Sustainable Governance:  Responding to Changed Circumstances


A planned community developer needs to control operation and administration of the covenants and community association for some period of time to ensure orderly development and sale of project. The developer has invested significant resources, often tens of millions of dollars and thousands of hours, in the planning, development and marketing of the project, all designed to established a “vision” for the community. The vision is put into effect by lot mix, home product design, amenity programming, and market positioning within the local community. The vision can change, especially for large projects with long development and sale horizons. The vision changes due to market conditions, advances in construction technology, cultural changes related to amenity mix, or expectations related to community management and lifestyle programming. A successful development must allow modification of the governance system to respond to change, and should allow the developer to guide the community association for some period of time to implement the vision and to respond to change.  Achieving sustainable governance does not mean adding a handful of provisions to the community documents. Sustainable governance means that the provisions of the covenants and, just as important, the design of the governance system, is built to accommodate uncertainty. Perhaps we will discuss sustainable governance design in a future article, but for now here are 4 concepts that should addressed in community governance documents.

Reserve a Development Period

The “Development Period” is defined in Chapter 209 of the Texas Property Code as “a period stated in a declaration during which a declarant reserves: (A) a right to facilitate the development, construction, and marketing of the subdivision; or (B) a right to direct the size, shape, and composition of the subdivision.” The Development Period is a time period that must be reserved in the governance documents, and is not granted automatically in the statute. The community declaration should include a “Development Period” and should expressly reserve the rights as identified in the statute.  Reserving a Development Period is important since the statute exempts the developer from certain statutory requirements during this period, e.g., amendment by 67% of the owners is not allowed unless consented to by the developer, relaxation of open board meeting requirements, and an exemption from the rules related to appointment of architectural control committee members. A Development Period can also be a convenient means to control other aspects of the project, or to require developer consent for certain actions that may impact the project while this period remains in effect.

Vest Architectural Review in the Developer and not a Committee of the Board

We strongly believe that the architectural review authority should be vested in the developer and not a committee of the association, even if the developer has the right to appoint the association board and association committee members. A board member and members of a committee of the board are required to act in a manner such member believe is in the best interest of the association. While this standard might seem innocuous on its face, filtering architectural decisions through a committee, as opposed to allowing the developer to make those decisions, can complicate implementing changes to product design when facing changed circumstances. We have seen practitioners recommend that vesting these decisions in a committee of the board is preferred since actions of the committee may enjoy coverage of the directors and officers insurance policy coverage. However, good governance documents will have protections for the developer acting in its capacity as the architectural review authority, and most all developers will have insurance covering such acts.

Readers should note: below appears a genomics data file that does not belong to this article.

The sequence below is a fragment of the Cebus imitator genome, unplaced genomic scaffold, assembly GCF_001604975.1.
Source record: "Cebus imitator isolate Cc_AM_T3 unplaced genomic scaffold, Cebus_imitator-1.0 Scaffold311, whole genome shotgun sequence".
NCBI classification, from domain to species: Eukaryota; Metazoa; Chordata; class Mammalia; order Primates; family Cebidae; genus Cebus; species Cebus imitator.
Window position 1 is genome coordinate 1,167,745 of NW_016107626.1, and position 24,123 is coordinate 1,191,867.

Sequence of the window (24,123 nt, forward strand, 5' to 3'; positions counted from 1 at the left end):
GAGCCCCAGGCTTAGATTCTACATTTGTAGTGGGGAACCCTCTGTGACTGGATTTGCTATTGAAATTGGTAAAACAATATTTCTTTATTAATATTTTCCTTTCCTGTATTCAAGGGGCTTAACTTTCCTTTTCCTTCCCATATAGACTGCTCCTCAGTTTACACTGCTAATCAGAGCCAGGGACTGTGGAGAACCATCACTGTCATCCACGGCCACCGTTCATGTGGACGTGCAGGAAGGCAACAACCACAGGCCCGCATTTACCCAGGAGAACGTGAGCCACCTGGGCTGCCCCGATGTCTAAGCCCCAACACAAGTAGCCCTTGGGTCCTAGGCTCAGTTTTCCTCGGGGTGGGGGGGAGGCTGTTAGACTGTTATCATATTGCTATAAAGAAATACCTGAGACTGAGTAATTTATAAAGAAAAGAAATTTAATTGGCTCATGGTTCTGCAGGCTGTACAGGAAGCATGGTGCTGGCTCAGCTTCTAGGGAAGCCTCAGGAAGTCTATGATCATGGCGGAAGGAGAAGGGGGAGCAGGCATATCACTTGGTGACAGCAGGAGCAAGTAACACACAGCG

Allow Developer to Grant Variances

The one thing you can be sure of is change. The design criteria for homes will need to be adjusted during the lifecycle of the project, builder entrants in the community will have product or product features that were not anticipated during development and design planning, material shortages or cultural design changes may arise and need to be addressed.  Sustainable governance should allow the developer to make special adjustments to accommodate unique circumstances or changes.  Also, we strongly encourage excluding preconditions for variances such as site constraints, undue hardship, etc.  If a change needs to be made and a variance granted, conditions can swallow the right to grant a variance effectively making it a nullity.

Allow Developer Amendments

If you cannot change you cannot respond to change and the governance documents, by definition, are not sustainable.  A developer needs the right to amend the governance system to preserve the value and marketability of the project.  Some protections related to change can be considered, but generally no such constraints should be expressly set forth in the governance documents.  There is no way to predict whether an amendment constraint today will jeopardize the project tomorrow.

Disclaimer: Content contained within this publication provides information on general legal issues and is not intended to provide advice on any specific legal matter or factual situation. This information is not intended to create, and receipt of it does not constitute, a lawyer-client relationship. Readers should not act upon this information without seeking professional counsel.

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